Lane-by-lane repairs maintain traffic flow

Another strategy to minimize the revenue effects of toll bridge repairs is to plan the construction around lane usage. This can include repairing one lane at a time and carefully staging the work to minimize the number of moves the commuter is required to make during construction. On the upcoming Verrazzano Bridge repair project in New York City, for example, the team designed a traffic control scheme that moves the work zone barriers across two lanes twice a day to maintain four lanes of traffic in the peak direction for both morning and evening commutes. Contractors can spend as much time on work zone safety as they do in construction; for this reason, work zone traffic management is integrated into the contractor’s responsibilities and is fundamental to every aspect of executing the work.

Speed gains are multiplied

Given the high volume of traffic and the need for throughput during the peak commute, only one lane can be repaired at a time. Any time savings within a stage is multiplied through each subsequent stage. Given seven lanes on the upper level for the Verrazzano Narrows bridge, a week in time savings equates to saving seven weeks of disruption to traffic and complex traffic staging. Every effort expended to increase the speed of repairs using ABC pays significant dividends to the toll authority and to the traveling public. For example, the Verrazzano project will use prefabricated deck reinforcement cages and internally cured high-performance concrete that reduces the curing time from 14 days to seven. Across seven lanes, that change removed more than two months from the repair schedule.

Off-peak timing keeps traffic flowing

Another seemingly obvious strategy for accelerating the work and minimizing customer inconvenience is to do it during off-peak hours. This can include nighttime, weekend and holiday closures, when the effects on workplace commuters—and toll revenues—can be minimized.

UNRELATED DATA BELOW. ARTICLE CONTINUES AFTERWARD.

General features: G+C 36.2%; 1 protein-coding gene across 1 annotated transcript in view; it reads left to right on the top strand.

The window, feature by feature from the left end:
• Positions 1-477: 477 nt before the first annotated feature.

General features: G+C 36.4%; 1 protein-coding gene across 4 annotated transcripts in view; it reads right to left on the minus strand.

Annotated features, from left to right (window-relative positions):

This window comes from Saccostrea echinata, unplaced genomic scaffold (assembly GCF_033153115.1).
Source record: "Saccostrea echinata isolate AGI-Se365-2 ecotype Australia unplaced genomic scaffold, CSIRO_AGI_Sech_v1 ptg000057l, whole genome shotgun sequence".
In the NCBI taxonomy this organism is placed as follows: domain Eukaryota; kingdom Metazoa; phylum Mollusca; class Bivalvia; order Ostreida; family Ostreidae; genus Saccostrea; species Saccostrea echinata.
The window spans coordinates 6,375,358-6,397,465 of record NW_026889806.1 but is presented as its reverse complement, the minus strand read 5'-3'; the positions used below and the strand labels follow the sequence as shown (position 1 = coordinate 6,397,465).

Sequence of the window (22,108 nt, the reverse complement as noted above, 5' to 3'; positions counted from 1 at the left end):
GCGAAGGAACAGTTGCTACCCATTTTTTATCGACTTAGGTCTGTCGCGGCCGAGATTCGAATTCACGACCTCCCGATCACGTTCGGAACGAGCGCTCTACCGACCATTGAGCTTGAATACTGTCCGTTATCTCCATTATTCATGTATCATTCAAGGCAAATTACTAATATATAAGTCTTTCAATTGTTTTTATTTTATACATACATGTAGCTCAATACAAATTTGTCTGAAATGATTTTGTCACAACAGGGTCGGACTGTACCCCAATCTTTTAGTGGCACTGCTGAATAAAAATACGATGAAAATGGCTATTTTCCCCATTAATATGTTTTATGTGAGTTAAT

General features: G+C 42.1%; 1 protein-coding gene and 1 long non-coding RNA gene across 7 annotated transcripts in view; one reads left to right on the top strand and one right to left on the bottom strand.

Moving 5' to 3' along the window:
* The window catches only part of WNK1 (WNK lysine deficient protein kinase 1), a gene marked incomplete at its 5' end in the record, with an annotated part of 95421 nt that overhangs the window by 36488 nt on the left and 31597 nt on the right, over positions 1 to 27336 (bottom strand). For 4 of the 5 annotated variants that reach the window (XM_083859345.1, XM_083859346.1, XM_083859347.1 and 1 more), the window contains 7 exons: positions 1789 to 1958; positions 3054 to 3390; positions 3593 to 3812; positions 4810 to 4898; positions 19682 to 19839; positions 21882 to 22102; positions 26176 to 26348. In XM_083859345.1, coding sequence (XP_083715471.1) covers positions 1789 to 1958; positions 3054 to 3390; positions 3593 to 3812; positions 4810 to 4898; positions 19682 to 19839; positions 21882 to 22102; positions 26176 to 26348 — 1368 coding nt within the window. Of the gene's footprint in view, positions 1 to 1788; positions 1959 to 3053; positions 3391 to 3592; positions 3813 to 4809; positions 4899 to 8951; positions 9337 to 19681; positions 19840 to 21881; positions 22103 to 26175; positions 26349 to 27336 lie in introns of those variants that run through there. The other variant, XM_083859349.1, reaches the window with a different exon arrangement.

Customized equipment allows work without closures

Customized work platforms and other equipment can minimize lane closures and improve safety, as well. In metropolitan New York, for example, contractors used a specially designed gantry crane that spans the entire roadway, rather than being driven onto the bridge deck itself. This allowed for cars to pass under the crane, so work could continue during active traffic. This technique also was used to redeck the Walt Whitman Bridge in Philadelphia.

Maintaining customer communication is critical

Tolling agencies have a unique business relationship with their customers. Unlike other DOT systems, tolling authorities have direct financial transactions with their customers on a daily basis. And keeping them satisfied can affect revenues for the region’s entire transportation system.

For that reason, toll operators put a tremendous amount of emphasis on communication with customers during any tolled bridge repair or replacement project. Tolling authorities are encouraged to engage in consistent, ongoing communication about closures, slowdowns and alternate routes. Thanks to electronic tolling systems like FasTrak and E-ZPass, they can communicate with most regular users directly. They also work with the news media and staff up during repairs to answer phone inquiries.

With federal funding continuing to decline, tolling is becoming even more critical to maintaining the nation’s transportation infrastructure. Efficiently keeping tolled bridges and roadways in a state of good repair and strategically planning replacements is simply essential to many communities.

About the Author

Witt is a national toll market practice leader at HNTB and former manager of the Golden Gate Bridge. Contact him at [email protected] Zoli is HNTB’s national bridge chief engineer. Contact him at [email protected]